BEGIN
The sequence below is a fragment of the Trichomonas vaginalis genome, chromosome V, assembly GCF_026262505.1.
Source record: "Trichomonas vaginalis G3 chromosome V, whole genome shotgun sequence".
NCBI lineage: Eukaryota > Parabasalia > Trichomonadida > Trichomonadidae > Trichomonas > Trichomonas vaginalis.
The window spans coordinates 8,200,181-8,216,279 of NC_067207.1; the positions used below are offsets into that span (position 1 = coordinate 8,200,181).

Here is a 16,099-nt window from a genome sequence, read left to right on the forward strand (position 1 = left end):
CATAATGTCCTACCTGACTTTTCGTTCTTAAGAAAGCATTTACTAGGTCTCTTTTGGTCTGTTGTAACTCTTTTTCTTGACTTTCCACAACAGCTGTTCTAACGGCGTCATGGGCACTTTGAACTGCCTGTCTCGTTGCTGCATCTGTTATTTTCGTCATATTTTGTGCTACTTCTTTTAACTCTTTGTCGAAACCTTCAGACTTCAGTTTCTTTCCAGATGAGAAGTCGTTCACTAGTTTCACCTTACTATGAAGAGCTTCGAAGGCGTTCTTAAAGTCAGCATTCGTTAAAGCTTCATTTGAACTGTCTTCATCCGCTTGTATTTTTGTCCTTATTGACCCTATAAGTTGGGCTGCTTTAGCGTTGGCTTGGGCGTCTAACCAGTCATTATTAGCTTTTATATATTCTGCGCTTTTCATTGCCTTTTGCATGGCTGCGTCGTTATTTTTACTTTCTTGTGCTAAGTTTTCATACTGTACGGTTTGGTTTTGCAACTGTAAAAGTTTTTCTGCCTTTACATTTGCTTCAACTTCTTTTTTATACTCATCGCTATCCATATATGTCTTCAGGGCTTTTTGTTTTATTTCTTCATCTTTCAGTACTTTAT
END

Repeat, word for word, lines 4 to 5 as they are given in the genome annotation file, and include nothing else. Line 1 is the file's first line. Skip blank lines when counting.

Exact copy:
The window spans coordinates 8,200,181-8,216,279 of NC_067207.1; the positions used below are offsets into that span (position 1 = coordinate 8,200,181).

Here is a 16,099-nt window from a genome sequence, read left to right on the forward strand (position 1 = left end):